A Brightness Long Ago

A Brightness Long Ago by Guy Gavriel Kay

In a land much like Renaissance Italy, only in a world with two moons and no Greece, the ripple effects of decisions made by a tailor’s son and a pagan healer have lasting impact. Kay is known for his epic fantasy; this book reads more like historical fiction. Not fast-paced except for a few notable scenes including two horse races, this is a novel to savor. The setting is gorgeously drawn without being overly detailed and the numerous characters are realistic. Strong female characters such as a duke’s daughter turned assassin add appeal. If you haven’t discovered Kay, who’s published a novel every two to three years since 1984, then you’re in for a real treat if you enjoy historical fiction or fantasy. Start anywhere, perhaps with Tigana, The Lions of al-Rassan, Ysabel, or Under Heaven. His previous book, Children of Earth and Sky is set twenty-five years after A Brightness Long Ago.

Brenda

 

Trail of Lightning

Trail of Lightning by Rebecca Roanhorse

I found this first book in the Sixth World post-apocalyptic Navajo fantasy series to be a compelling read. After a great flood, walls have risen around the Dinétah, the southwestern Navajo lands. Gods and monsters have appeared, and some Diné have developed special powers. Maggie Hoskie has been trained to fight monsters, but lacks self-confidence and is reluctant to trust after some bad experiences. The Dinétah world is vividly described, and the story is fast-paced and exciting, if a little violent. Maggie is asked to help Coyote, and reluctantly partners with young medicine man Kai, who refuses to use guns, but has some hidden powers. A finalist for two major awards, this novel has already won the Locus Award for best first novel. The sequel, Storm of Locusts, is available now.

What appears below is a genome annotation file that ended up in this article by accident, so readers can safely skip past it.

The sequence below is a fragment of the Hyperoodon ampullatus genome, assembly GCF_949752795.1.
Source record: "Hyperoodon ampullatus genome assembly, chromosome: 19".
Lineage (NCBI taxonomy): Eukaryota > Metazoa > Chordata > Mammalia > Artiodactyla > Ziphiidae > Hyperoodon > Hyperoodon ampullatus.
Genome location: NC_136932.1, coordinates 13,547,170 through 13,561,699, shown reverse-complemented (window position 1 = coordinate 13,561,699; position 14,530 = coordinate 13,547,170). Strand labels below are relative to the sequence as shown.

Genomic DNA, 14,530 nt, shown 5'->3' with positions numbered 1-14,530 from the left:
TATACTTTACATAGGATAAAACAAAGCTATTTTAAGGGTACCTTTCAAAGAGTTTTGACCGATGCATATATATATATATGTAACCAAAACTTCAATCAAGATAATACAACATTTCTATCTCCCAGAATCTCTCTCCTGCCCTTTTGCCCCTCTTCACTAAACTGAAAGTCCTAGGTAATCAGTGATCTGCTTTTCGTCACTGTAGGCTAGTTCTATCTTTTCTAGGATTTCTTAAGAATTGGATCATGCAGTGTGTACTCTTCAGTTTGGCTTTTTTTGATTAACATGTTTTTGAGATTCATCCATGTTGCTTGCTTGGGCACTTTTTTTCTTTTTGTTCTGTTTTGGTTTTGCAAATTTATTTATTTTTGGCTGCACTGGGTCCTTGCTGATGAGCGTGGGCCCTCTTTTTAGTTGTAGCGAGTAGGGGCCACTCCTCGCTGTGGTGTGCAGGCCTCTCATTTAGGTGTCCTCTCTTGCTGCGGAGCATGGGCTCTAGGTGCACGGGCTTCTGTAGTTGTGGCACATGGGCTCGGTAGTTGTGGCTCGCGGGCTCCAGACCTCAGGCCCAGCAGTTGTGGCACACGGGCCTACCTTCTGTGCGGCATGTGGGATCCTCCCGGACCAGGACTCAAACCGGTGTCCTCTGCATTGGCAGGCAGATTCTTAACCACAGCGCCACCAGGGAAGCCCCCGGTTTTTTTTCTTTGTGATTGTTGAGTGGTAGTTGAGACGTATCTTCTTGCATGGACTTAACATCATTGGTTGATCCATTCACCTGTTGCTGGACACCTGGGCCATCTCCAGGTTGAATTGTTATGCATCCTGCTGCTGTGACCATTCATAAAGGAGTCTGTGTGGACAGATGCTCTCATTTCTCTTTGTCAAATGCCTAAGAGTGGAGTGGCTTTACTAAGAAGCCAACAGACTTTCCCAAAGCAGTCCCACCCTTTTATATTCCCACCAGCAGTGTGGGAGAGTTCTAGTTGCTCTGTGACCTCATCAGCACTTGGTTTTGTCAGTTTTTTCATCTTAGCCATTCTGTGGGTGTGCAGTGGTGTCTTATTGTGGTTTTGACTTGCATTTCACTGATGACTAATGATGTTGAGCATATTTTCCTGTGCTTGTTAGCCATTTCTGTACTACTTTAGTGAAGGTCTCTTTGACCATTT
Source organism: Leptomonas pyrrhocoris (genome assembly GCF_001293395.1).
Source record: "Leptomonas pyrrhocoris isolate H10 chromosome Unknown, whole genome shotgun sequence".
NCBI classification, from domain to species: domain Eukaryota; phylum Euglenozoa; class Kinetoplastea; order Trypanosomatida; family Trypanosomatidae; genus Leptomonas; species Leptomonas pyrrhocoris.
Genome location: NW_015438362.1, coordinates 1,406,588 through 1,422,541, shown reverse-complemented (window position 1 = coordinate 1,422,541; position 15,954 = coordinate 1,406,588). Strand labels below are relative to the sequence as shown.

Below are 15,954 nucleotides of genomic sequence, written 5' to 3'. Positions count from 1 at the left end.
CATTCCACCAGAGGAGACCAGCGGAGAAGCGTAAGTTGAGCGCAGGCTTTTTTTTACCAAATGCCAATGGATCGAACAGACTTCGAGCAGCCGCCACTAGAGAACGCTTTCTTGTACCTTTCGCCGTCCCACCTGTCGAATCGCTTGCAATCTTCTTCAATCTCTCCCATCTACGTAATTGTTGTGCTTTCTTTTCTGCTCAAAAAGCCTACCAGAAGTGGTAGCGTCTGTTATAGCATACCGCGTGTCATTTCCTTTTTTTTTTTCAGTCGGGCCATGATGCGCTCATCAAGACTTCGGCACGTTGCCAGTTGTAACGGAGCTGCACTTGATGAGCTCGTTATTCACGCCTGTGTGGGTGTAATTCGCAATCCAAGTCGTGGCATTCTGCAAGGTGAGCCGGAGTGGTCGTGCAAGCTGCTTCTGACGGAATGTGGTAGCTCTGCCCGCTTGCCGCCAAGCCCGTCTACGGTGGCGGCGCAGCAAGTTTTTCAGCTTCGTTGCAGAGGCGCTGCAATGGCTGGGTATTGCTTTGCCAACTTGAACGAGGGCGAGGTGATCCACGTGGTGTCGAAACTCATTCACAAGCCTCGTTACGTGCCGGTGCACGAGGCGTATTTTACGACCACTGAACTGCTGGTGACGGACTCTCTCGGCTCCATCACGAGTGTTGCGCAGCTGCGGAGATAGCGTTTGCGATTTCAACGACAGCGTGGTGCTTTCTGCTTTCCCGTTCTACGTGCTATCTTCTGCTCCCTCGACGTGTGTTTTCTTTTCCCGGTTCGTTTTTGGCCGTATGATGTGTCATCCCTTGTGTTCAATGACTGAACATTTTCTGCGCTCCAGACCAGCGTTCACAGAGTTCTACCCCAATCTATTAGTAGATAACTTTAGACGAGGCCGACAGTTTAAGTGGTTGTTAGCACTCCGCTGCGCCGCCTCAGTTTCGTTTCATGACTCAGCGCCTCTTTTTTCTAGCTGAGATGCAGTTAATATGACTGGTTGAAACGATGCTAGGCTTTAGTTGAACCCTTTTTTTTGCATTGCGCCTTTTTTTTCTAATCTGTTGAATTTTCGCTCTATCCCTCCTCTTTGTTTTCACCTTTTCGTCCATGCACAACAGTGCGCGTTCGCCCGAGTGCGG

Brenda

 

Storm Cursed

Storm Cursed by Patricia Briggs

Mercy Thompson is a coyote shape-shifter married to Adam, an alpha werewolf. Adam, with Mercy’s reluctant help, is trying to arrange talks between the fae lords and a U.S. senator. Recently Mercy declared that their region of the Pacific Northwest was under the protection of Adam’s pack, so she gets to take care of supernatural problems that crop up. Mercy and werewolf Mary Jo need the help of Larry the goblin king to take care of a goblin issue, then they’re off to deal with twenty miniature zombie goats. Miniature zombie goats are a bit of comic relief before there’s serious trouble at the home of Elizaveta, the local grey witch. There’s gruesome evidence of black witchcraft there (feel free to skim that chapter), but unexpected help comes from amnesiac werewolf Sherwood and vampire Wulfe, who turns out to have a lighter side. Plenty of action, a fair amount of humor and great dialogue keep the pages turning quickly. I listened to the audiobook, skillfully narrated by Lorelei King. Moon Called is the first Mercy Thompson book; another, Smoke Bitten, is expected in 2020. Readalikes include books by Ilona Andrews and Kelley Armstrong.

Brenda

Early Riser

Early Riser by Jasper Fforde